Two-photon microscopy: New research may help drastically reduce cost of powerful microscope technique
(Phys.org) —A dye-based imaging technique known as two-photon microscopy can produce pictures of active neural structures in much finer detail than functional magnetic resonance imaging, or fMRI, but it requires powerful and expensive lasers. Now, a research team at the University of Pennsylvania has developed a new kind of dye that could reduce the cost of the technique by several orders of magnitude.
The study was led by associate professor Sergei Vinogradov and postdoctoral researcher Tatiana Esipova, both of the Department of Biochemistry and Molecular Biophysics in Penn's Perelman School of Medicine, along with Christopher Murray, a professor in the departments of Chemistry in the School of Arts and Sciences and of Materials Science and Engineering in the School of Engineering and Applied Science.
It was published in the Proceedings of the National Academies of Sciences.
Two-photon microscopy involves using a powerful laser to rapidly shoot photons in a highly focused beam that can pass through living tissue. The combined energy of a pair of infrared photons that collide with a molecule of a marker dye causes it to fluoresce in the visible range. By scanning the focus of the beam over a three-dimensional space, the fluorescence of the dye can reveal even the tiniest 3D structures, such as blood capillaries in the brain and even individual cells. And by using dyes sensitive to the chemistry of specific biological processes, such as the movement of calcium ions that allows neurons to fire, the technique can even be used for functional imaging; it can sense changes in neural activity as a subject is thinking.
"It's practically the only way to look at individual cells or even sub-cellular structures in the brain at depth," Vinogradov said. "FMRI gives you only bigger regions; you don't see the details. And a lot of the things we're interested in probing are very close together."
The drawback to this technique is that currently available dyes require tremendous amounts of energy to produce usable images. Researchers must use femtosecond lasers, which can shoot a quadrillion photon pairs a second. These lasers are very expensive, however, limiting the applications of the microscopy technique.
One possible solution would be to use a dye that fluoresces more easily. To this end, nanoparticles made from the lanthanide elements have long been investigated as molecular probes.
"These nanoparticles have an excitability that is a million to 10 million times higher than existing molecular dyes," Vinogradov said. "That means in order to excite these nanoparticles, you could use a light source that costs closer to $200 rather than $200,000."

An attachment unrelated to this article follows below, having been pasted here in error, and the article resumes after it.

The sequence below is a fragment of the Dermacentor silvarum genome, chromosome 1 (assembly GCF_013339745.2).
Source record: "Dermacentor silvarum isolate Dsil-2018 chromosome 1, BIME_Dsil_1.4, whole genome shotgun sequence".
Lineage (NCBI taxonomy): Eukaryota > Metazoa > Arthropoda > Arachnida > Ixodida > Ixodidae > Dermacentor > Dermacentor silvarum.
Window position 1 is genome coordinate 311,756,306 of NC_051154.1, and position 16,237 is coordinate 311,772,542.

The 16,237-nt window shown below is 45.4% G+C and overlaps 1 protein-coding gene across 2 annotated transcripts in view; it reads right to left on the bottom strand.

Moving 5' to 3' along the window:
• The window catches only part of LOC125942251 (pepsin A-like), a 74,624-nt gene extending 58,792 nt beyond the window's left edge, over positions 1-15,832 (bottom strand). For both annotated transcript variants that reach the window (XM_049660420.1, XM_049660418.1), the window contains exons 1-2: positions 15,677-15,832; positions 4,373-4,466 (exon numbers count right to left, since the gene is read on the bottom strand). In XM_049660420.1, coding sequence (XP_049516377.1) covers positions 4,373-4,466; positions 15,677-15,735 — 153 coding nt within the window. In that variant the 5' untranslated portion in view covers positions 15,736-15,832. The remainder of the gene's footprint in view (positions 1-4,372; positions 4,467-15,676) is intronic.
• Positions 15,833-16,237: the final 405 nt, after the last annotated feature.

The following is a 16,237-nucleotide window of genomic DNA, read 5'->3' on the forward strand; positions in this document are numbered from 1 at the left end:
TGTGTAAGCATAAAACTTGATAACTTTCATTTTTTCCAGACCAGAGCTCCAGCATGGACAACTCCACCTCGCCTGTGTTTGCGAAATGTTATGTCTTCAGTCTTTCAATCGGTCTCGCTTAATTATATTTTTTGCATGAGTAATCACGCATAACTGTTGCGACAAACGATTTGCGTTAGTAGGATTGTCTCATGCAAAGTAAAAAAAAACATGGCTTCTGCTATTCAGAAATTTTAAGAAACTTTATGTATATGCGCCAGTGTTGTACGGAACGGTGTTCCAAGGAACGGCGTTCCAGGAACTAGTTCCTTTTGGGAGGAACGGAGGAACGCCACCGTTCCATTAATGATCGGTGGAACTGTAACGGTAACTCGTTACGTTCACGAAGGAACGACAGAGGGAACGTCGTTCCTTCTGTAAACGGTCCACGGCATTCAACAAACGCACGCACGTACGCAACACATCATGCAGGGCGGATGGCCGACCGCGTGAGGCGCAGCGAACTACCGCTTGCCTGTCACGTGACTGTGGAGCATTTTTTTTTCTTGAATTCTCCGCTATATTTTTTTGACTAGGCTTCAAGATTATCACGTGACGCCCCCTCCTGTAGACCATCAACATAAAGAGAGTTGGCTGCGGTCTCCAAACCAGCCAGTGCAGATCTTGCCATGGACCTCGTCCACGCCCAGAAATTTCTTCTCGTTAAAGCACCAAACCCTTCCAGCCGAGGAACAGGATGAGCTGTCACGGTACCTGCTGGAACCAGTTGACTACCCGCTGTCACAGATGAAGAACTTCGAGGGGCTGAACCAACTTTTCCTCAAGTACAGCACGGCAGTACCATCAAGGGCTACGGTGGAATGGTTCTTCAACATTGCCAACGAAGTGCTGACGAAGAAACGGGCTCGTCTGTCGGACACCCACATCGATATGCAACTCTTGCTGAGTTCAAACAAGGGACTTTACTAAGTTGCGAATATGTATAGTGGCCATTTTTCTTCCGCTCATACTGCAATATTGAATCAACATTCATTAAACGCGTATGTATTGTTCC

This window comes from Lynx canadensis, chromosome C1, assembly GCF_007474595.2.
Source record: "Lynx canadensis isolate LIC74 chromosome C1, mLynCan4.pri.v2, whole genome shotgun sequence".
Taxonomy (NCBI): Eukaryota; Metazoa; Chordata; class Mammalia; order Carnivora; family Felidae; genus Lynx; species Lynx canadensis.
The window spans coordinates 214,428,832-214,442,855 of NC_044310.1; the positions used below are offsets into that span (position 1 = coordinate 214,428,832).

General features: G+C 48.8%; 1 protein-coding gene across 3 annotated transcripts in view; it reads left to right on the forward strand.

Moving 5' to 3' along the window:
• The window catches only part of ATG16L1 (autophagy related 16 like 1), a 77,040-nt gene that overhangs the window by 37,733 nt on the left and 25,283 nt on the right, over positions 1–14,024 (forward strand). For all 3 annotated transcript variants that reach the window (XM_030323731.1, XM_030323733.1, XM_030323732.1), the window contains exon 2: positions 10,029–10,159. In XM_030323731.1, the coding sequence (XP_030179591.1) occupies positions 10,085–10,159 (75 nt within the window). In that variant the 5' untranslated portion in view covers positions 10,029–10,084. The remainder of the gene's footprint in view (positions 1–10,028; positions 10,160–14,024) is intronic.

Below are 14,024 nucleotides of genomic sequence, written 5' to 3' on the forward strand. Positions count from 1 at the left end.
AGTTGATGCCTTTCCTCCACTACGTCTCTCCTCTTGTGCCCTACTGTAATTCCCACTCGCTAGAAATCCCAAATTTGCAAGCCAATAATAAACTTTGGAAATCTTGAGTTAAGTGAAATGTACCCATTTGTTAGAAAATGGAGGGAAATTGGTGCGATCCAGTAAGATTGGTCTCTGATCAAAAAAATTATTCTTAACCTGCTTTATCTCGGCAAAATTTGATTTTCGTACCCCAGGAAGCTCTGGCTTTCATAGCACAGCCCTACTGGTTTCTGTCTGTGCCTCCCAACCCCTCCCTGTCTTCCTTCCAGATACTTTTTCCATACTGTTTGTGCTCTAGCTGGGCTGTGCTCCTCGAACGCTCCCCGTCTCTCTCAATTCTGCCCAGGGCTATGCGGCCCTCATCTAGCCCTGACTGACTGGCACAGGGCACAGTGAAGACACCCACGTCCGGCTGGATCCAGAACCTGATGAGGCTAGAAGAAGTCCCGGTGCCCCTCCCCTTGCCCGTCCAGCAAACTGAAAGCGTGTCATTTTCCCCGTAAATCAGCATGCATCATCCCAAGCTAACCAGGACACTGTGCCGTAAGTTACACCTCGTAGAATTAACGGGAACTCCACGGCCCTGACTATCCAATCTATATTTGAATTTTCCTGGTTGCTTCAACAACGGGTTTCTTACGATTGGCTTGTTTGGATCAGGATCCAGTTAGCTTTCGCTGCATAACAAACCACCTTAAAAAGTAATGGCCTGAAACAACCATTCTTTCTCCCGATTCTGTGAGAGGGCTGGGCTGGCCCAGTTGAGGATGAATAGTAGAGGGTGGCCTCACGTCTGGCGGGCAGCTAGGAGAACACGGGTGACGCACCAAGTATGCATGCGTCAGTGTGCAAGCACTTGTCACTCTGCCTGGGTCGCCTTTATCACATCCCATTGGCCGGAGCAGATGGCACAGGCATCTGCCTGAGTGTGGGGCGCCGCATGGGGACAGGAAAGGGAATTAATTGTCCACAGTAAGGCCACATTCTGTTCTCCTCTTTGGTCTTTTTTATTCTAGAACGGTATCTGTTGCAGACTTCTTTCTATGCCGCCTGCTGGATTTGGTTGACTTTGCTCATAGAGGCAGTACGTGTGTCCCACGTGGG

The challenge was then to get lanthanide nanoparticles into the kinds of tissues researchers wanted to study, such as the brain. Because these nanoparticles aren't soluble, they can't safely be injected into the bloodstream. Instead of flowing along with the blood, they would sit on the bottom of blood vessels, eventually forming a clot.
Other groups had tried increasing the nanoparticle's solubility by wrapping them in hydrophilic, or water-loving, polymers. These polymers are essentially strings with a tail that is attracted to water and a head that is attracted to the particle. In theory, the head would bind to the nanaoparticle surface and the tail would interact with the bloodstream, but, because the string would be attached to the particle by a single point of contact, it could easily fall off. Adding more particle-binding sites to the string solves one problem but creates another.
"This kind of string wraps up and glues to the particle, but none of its hydrophilic parts remains available to interact with the solvent," Vinogradov said. "It attaches to the nanoparticle but doesn't make it significantly more soluble."
Vinogradov and his colleagues took a different approach, fashioning dendritic polymers. These dendrimers have multiple branches attached to a core, giving them an overall spherical shape.
"Imagine you have a tennis ball, and you stick it to a Velcro-coated wall. Because it's a ball, there's still a significant fraction of its surface that's still exposed," Vinogradov said. "We take the lanthanide nanoparticles and cover their entire surface with these hydrophilic balls. It's a very simple geometric concept."
Attaching these dendrimers to nanoparticles was possible due to Christopher Murray's earlier research, which enabled a special procedure to "prime-coat" nanoparticle surfaces with a layer that facilitates their interaction with dendrimers.
The researchers tested the efficacy of this approach on a mouse model. They started by injecting a conventional marker dye and using a femtosecond laser to map the vasculature of a section of the mouse's brain. They then switched to a laser that was a million times weaker and mapped the same region again, predictably producing no fluorescence. Finally, they kept the same weak laser but injected the dendrimer-coated nanoparticles, which allowed the researchers to produce the same imagery as in the first trial.
"This means we did the same experiment as the femtosecond laser but with one that costs hundreds of thousands of dollars less," Vinogradov said.
This experiment was the first demonstration of use of lanthanide nanoparticles in neuromiaging as well as the first example of two-photon in vivo microscopy with simple, inexpensive lasers.